weeks in preciation of what has been done for Michigan. Arrangements are now being them in the past by endeavoring to do completed for itineraries in Western more for themselves. He believes in a New York in February and in Pittscertain kind of worthy pride which burgh in March. should “make us work day and night to Bishop Brent has met many appointbring about the condition when we do ments from Boston to Denver and atnot feel that we must look across the tended the Des Moines conference as one water for help to carry on any work of of the Board's representatives. importance which we wish to undertake.” Bishop Kinsolving has taken many When it is remembered that three years important engagements in the East and ago Bishop Knight found the Church in spent ten days in Southern Ohio cities, Cuba discouraged and almost disorgan- in St. Louis and in Louisville. The ized, though with a keen desire for bet- first three weeks of January were spent ter things, the present condition may in Texas, where he made a profound imreasonably be considered as a promise pression at the Houston conference, befor still more rapid growth in the near sides taking other appointments in New future.

Orleans and Atlanta.

as

The Progress of the Kingdom

87

our

The Rev. R. W. Clark, D.D., in Department 6, and the Rev. R. W. Patton, in Departments 4 and 7, have been busy in presenting the cause in their districts, while the secretaries at the Church Missions House have covered as wide an area as possible, filling many appointments in the eastern cities and reaching out as far as the Houston and Des Moines conferences.

From nearly every point come reports of a wider outlook, more intelligent cooperation, and more evident determination on the part of bishops, clergy and laity to take a larger share in the great campaign.

attitude to various Protestant bodies. All Churchmen who were present have come away with a keen desire to see the Church awaken to the marvellous opportunity presented to this generation of bringing the heathen world to the obedience of Christ. Will the Church rise to her opportunity ?"

L

HE English Church Times reports

that the fourth international conference of the Student Volunteer Mis

sionary Union, held A Conference of in Liverpool early in English Students January, had among

its 1,500 delegates a considerable number of Church people representing the Church Missionary Society, the Society for the Propagation of the Gospel and the Universities' Mission to Central Africa. Upon the basis of interdenominationalism, says the Times, “members of widely different denominations met together, recognizing, not ignoring as matters of no importance, the points of difference between them. With all their differences, they can join together to further certain common ends. The bond of union is that each one believes in Jesus Christ as his Saviour, his Lord and his God.” The conference heard addresses, among others, from the Bishop of Liverpool, Bishop Montgomery and Bishop Boutflower, of Dorking. The Churchmen in attendance, says the Times correspondent, "cannot fail to know that it was good to be present; they cannot but be impressed by the evidence of the power of the Holy Spirit in the words of many who are not in communion with our Church. To some a new duty presented itself, the duty of us Catholics, as we consider ourselves to be, to reconsider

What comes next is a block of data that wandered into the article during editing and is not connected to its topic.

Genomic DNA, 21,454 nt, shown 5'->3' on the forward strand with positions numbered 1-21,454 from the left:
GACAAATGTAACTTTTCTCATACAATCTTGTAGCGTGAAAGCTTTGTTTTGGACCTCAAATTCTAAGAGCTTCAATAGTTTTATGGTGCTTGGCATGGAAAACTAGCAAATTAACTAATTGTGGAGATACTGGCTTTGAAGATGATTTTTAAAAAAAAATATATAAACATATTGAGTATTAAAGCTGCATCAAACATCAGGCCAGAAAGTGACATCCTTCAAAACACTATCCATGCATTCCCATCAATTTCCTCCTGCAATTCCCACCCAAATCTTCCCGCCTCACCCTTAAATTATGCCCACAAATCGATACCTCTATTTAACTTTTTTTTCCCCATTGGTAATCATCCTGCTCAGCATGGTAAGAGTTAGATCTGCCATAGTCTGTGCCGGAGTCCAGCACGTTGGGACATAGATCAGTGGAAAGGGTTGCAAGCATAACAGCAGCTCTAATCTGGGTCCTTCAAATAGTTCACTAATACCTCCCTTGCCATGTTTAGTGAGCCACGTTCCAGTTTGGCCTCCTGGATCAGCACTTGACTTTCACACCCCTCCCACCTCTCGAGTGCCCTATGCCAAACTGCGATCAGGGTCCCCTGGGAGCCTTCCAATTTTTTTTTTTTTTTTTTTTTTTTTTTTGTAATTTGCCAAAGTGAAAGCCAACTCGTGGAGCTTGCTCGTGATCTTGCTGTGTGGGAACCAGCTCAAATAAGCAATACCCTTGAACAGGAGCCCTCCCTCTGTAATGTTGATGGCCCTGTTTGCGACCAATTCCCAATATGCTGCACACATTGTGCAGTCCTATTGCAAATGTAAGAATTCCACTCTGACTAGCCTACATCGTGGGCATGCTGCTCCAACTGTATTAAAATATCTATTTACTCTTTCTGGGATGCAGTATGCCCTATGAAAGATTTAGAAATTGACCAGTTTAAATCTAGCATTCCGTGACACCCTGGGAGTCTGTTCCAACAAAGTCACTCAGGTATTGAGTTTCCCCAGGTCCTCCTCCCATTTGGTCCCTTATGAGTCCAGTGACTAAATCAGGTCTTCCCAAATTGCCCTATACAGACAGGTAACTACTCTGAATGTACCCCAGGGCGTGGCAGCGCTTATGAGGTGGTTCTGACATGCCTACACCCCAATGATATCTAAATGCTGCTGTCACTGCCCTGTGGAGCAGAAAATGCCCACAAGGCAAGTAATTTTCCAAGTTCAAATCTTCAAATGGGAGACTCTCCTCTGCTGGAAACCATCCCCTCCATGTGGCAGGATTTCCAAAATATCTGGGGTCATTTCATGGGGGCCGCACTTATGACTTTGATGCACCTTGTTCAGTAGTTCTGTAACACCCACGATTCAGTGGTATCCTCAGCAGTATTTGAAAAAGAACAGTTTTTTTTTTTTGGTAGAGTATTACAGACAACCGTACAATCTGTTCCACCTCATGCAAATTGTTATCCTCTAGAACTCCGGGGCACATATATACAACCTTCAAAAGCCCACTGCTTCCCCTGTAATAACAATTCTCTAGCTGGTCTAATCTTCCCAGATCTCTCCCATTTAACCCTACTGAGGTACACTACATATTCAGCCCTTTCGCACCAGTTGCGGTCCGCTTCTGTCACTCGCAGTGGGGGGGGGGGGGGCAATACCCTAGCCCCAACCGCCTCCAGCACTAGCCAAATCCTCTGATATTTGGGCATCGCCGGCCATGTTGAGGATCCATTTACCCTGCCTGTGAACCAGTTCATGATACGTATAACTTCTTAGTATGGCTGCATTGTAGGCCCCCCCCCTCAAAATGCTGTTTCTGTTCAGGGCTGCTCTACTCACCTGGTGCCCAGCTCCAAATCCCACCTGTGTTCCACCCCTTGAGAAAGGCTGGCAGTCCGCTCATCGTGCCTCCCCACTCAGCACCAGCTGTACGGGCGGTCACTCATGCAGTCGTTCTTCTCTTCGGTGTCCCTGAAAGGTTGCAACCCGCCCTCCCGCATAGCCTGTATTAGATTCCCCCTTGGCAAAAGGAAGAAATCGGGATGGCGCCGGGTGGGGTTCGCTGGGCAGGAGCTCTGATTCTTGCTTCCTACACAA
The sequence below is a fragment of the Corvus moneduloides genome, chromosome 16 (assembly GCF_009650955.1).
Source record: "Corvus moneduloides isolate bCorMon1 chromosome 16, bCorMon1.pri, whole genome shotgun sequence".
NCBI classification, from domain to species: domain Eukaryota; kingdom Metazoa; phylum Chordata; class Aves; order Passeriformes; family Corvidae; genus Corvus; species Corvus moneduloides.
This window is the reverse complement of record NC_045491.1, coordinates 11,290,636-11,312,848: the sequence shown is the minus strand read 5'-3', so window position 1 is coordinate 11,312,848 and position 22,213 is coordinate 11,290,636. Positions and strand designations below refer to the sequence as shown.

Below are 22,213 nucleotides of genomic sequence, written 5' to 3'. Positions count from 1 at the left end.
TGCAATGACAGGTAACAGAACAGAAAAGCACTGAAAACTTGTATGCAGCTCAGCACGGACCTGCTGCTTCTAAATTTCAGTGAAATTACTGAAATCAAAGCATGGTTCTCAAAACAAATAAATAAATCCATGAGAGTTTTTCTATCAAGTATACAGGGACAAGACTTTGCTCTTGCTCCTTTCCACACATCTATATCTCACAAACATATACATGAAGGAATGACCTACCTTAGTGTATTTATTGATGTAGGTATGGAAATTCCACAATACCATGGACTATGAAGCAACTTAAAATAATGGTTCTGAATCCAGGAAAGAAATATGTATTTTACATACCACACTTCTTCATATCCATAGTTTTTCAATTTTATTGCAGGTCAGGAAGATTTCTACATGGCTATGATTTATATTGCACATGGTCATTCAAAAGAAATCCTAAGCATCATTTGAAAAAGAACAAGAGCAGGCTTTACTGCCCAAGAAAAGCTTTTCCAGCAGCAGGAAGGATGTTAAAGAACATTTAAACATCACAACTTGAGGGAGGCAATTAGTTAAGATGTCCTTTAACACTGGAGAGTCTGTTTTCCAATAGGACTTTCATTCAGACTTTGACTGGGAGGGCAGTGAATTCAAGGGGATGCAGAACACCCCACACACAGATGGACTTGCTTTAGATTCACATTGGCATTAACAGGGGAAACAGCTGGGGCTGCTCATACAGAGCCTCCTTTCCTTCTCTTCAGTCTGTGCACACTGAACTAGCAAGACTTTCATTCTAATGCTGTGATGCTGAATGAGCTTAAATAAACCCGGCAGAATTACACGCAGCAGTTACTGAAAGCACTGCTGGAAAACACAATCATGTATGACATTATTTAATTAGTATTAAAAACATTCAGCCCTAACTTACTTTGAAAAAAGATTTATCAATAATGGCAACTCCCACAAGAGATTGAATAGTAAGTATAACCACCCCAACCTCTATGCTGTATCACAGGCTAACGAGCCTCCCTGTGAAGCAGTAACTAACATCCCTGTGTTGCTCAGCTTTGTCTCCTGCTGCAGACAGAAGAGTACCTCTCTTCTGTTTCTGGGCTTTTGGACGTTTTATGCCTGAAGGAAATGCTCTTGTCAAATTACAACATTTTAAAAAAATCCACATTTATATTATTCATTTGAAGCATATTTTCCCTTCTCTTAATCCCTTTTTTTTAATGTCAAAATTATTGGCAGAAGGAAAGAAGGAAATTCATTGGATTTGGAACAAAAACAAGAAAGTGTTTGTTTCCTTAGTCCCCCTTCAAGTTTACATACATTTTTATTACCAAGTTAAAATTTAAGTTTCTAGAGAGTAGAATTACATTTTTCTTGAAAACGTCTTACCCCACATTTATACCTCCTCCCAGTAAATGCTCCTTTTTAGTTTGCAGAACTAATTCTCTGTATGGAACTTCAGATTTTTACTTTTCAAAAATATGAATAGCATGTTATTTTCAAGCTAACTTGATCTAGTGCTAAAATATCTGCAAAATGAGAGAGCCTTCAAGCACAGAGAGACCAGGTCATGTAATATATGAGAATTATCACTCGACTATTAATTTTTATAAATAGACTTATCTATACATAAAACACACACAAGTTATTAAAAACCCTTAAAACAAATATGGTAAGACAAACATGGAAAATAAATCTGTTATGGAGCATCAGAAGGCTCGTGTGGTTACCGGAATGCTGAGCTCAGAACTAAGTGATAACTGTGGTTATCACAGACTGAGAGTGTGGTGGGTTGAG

AST July plans were begun for the

next Children's Number of THE SPIRIT OF MISSIONS. This will be the

regular issue for The Children's March and promises Number to be as attractive

and interesting as the number for 1907, to which the Sunday-schools and other friends gave the splendid circulation of 138,000 copies. If every reader of THE SPIRIT OF MisSIONS could have the pleasure of an advance look at the Japanese children on the cover as they march in their kindergarten with drum and flag, we should hardly be able to print enough copies to supply the demand. Or, if they could read the proofs of the story that Mercedes, the Porto Rico girl, tells; or of the article that tells how the “Children of the Western Prairies” live; or, if they could follow the daily sessions of the kindergarten at Kawagoe, Japan; or look with Bishop Hare's eyes at the Indian children of South Dakota; or read some of the letters from Kobuk and Koyukuk boys and girls to Archdeacon Stuck--they would be as enthusiastic as we are about this issue. The orders from the Sunday-schools are coming in rapidly. Readers who are not connected with the schools will want to have a hand in circulating the number also. For twenty-five cents we will send three copies to any addresses. and names to “Children's Number, The SPIRIT OF Missions, 281 Fourth Avenue. New York.” It will be best to do this today and so avoid the possibility of disappointment. We know that once people see this number all the available copies will be rapidly disposed of.

Send money

« PreviousContinue »